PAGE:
National & World
BAKERSFIELD, Calif. (KBAK/KBFX) — A banquet room at The Mark Restaurant was filled with guests having dinner when patrons and workers alike noticed someone in distress.
"Next thing you know, my server J.R. hears, 'She's choking! She's choking!'" described Bo Fernandez, restaurant general manager and executive chef.
Former Kern County Supervisor Pauline Larwood, along with her husband Tom, had joined others Monday at the downtown spot for dinner after having attended a symposium on valley fever.
Larwood began choking on a piece of steak.
"Somebody tried to give her the Heimlich maneuver, and they weren't big enough," said Fernandez.
Restaurant supervisor J.R. Gonzalez also tried to help, but to no avail.
Fortunately for Larwood, there were numerous doctors in the house because of the Valley Fever Symposium. Among the diners was Dr. Royce Johnson, chief of infectious diseases at Kern Medical Center.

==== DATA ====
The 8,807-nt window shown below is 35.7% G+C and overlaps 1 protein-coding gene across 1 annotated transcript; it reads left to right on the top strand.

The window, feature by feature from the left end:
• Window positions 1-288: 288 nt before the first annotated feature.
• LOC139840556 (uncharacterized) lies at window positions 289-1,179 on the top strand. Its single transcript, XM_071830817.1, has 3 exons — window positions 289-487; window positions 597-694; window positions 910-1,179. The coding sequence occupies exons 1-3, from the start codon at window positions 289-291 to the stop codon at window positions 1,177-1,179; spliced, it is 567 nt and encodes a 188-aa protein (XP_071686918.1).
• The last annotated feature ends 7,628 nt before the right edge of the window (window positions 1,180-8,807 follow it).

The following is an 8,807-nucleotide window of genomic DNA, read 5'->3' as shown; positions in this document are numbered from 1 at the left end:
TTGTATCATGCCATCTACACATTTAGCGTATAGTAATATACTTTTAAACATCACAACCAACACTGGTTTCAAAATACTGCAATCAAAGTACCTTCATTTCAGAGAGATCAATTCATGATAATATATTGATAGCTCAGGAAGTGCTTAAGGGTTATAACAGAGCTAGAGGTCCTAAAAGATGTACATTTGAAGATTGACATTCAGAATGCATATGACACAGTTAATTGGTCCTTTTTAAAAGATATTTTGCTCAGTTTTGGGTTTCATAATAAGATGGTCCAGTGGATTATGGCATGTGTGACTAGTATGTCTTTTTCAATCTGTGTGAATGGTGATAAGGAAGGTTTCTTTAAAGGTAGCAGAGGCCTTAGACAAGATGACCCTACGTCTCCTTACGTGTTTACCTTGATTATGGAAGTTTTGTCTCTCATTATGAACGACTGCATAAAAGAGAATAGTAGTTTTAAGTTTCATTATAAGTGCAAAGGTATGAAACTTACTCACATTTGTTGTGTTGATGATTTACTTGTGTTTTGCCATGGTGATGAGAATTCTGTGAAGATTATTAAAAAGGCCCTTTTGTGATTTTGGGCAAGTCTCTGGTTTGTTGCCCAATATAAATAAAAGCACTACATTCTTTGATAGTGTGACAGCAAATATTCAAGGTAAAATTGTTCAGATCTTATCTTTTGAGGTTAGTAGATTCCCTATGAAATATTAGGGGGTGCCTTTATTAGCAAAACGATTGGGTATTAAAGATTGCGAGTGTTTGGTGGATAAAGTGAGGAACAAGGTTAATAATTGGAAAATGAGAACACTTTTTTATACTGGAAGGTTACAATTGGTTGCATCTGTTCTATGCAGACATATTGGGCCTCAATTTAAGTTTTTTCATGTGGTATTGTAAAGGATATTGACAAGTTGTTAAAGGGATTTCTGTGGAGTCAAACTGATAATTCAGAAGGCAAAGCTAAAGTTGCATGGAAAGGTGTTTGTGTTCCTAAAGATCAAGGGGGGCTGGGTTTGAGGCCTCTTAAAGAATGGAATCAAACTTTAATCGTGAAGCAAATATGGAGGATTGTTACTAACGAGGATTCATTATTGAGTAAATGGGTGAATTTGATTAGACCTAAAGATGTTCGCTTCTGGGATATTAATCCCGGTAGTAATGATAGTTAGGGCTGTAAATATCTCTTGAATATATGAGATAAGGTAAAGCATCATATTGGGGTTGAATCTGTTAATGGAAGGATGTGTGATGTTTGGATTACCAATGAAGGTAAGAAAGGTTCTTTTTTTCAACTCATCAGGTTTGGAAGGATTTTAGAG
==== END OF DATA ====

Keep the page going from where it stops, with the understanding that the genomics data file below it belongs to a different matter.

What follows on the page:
Johnson sprang into action to perform an emergency tracheotomy with makeshift tools he had at his disposal.
"The doctor said, 'Let's put her on the ground,'" Fernandez described, "and he made an incision with a knife." Fernandez motioned how the doctor inserted the knife to Larwood's throat area.
Johnson then inserted the hollow cylinder of a pen to act as a breathing tube, according to Fernandez.
"It took a little bit, but finally their gasp comes," he said.
Also helping out during the procedure were Dr. Tom Frieden, director of the Centers for Disease Control and Prevention, and Dr. Paul Krogstad, who were participants at the Valley Fever Symposium, according to The Bakersfield Californian.
Larwood is recovering at a local hospital.